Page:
In fact, declarative memory may help people with autism make up for some of their other difficulties, says Michael Ullman, professor of neuroscience at Georgetown University in Washington, D.C.7. Because they have trouble with social skills, they may memorize ‘scripts’ for, say, how to behave at a birthday party or what to say when meeting someone new.
Although the hippocampus is often said to ‘store’ memories, it doesn’t function like a filing cabinet, says Frank. Instead, it’s more like an orchestra conductor, touching off patterns of activity elsewhere in the brain — in areas needed for processing sensory stimuli, emotions and so on — that result in the experience of a memory.
As a result, a glitch in the hippocampus, or its broader cognitive circuit, does not necessarily result in a memory storage problem. For example, people with autism may have trouble using memories to make decisions — a process that requires rapid toggling between internal thoughts and the external world. Deciding what to say in a conversation, for instance, involves listening to someone, registering their meaning and matching that with stored information and experiences — in milliseconds.
“Being able to switch attention back and forth is a critical aspect of our normal cognitive processes,” Frank says. “And that seems like something that may not be working well in autism.”
Frank and his colleagues have found that disrupting neural traffic between the hippocampus and areas of the cerebral cortex, the brain’s outer shell, in rats leads to autism-like repetitive behaviors8. These animals may resort to such repetition because they cannot flexibly respond to varied, unpredictable stimuli, Frank says.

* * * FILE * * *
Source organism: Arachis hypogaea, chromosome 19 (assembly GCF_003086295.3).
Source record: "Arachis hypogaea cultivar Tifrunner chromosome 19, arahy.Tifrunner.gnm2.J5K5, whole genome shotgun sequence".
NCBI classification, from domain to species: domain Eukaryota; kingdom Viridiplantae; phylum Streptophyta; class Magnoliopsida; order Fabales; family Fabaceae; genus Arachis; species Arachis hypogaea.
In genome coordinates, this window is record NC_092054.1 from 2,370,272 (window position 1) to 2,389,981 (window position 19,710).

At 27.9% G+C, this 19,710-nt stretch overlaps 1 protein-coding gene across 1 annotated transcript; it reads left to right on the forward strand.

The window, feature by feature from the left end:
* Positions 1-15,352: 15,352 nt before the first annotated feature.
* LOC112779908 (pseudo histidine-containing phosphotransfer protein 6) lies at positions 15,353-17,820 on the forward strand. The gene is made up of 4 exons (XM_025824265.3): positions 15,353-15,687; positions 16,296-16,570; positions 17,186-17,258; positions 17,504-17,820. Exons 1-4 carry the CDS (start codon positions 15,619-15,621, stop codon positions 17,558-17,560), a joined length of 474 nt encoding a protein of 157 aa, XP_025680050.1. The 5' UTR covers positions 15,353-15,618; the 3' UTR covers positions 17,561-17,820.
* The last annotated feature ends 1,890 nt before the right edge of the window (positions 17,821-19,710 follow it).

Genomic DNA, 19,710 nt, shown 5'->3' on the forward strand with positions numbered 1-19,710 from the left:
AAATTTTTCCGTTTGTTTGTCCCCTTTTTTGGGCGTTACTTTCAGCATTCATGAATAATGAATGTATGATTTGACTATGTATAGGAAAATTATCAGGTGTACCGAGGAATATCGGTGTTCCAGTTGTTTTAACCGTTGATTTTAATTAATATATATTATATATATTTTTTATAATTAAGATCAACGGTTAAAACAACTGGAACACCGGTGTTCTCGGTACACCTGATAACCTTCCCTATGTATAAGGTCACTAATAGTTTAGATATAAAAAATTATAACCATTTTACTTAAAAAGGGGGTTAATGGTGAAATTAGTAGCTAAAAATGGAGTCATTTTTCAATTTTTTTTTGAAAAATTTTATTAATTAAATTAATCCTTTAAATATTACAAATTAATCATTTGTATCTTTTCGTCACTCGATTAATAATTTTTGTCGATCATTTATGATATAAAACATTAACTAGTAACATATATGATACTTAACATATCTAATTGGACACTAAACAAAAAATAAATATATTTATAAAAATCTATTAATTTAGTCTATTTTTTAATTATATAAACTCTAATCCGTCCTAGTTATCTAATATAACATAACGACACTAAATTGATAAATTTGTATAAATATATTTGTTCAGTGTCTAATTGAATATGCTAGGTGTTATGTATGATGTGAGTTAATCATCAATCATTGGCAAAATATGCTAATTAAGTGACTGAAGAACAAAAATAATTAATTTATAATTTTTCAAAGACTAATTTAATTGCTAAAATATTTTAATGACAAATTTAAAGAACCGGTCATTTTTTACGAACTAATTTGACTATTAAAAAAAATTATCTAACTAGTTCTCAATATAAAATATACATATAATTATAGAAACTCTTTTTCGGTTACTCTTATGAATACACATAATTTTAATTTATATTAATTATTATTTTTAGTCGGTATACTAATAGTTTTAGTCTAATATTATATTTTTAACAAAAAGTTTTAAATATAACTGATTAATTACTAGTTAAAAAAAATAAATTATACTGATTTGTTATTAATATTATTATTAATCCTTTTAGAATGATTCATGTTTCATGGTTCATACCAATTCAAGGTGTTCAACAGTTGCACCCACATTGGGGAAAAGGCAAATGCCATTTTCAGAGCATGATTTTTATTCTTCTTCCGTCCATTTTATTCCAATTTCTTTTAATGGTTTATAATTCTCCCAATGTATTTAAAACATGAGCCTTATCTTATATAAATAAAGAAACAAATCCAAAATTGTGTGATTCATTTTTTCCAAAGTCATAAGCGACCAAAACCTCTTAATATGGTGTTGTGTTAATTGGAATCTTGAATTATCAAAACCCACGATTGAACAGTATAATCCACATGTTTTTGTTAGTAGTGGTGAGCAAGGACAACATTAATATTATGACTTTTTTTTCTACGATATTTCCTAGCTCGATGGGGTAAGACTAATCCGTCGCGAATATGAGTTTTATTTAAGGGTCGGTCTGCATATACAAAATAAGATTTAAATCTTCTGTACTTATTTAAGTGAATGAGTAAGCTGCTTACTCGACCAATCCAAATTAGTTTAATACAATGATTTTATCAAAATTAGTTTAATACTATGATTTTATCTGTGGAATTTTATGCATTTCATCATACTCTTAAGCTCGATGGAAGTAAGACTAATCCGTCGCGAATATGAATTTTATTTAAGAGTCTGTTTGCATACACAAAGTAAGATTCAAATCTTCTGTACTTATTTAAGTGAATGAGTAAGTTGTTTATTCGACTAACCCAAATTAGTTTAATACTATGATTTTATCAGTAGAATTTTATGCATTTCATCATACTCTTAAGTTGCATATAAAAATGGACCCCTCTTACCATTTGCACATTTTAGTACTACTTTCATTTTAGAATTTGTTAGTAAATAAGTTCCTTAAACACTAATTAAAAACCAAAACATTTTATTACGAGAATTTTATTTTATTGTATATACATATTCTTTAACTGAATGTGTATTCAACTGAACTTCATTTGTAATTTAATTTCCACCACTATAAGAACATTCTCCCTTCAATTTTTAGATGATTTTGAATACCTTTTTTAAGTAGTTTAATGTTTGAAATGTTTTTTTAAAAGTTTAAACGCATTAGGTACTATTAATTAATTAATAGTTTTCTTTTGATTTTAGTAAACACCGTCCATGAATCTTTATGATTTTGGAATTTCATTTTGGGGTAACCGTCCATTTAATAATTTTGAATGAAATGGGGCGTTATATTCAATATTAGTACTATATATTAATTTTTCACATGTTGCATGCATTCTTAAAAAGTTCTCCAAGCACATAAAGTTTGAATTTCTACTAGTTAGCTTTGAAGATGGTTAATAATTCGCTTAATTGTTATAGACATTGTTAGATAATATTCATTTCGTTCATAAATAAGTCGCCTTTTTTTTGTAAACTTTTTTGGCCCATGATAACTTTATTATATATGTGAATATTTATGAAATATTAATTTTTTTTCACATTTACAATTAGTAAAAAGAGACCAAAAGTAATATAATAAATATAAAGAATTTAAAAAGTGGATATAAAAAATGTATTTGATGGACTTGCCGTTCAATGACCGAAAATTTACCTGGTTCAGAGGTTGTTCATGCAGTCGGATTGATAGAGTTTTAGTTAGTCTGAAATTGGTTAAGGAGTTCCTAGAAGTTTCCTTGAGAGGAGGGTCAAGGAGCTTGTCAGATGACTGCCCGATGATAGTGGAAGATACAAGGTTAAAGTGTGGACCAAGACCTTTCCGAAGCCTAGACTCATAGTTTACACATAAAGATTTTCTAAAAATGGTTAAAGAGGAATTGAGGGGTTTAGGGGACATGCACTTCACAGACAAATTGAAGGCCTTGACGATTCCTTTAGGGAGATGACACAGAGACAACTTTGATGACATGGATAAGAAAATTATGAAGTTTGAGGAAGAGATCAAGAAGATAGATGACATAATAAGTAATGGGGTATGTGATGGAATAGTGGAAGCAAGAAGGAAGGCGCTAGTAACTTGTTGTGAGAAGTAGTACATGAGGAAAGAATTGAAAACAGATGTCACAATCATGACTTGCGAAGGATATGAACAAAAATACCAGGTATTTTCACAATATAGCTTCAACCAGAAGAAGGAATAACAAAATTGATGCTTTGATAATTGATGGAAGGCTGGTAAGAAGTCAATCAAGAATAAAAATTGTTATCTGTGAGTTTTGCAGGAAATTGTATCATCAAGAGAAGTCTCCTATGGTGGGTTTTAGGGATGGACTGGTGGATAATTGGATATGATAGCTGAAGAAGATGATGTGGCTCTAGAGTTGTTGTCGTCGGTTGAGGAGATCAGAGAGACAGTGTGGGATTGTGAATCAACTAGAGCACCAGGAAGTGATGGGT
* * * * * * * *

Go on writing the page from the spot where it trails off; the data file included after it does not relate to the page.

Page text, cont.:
Frank’s team is studying a rat model of fragile X syndrome, a genetic condition related to autism, to see whether the rats have abnormalities in hippocampal circuits.
People with autism may also have trouble altering memories in the face of conflicting information. For example, boys with fragile X syndrome are just as good as controls are at remembering items on a list. But they struggle with tasks that require integrating knowledge from different sources.9 “They tend to have a deficit when they’re asked to do something that contradicts what they were initially asked to do,” says Andre Fenton, professor of neural science at New York University.
Fenton and his team are investigating these ideas in a mouse model of fragile X syndrome. They have found that fragile X mice can learn to avoid an area that delivers an electric shock. But when the shock zone moves, they are slow to learn its new location2.
The team has identified one unusual feature in the mice, in hippocampus cells that track an animal’s location in space: The firing patterns of the cells are highly similar, even in different conditions. “It’s almost like it’s hyper-perfect. It’s hyper-reliable,” Fenton says. These over-synchronized neural signatures may underlie the difficulties with cognitive flexibility in people with autism, Fenton says.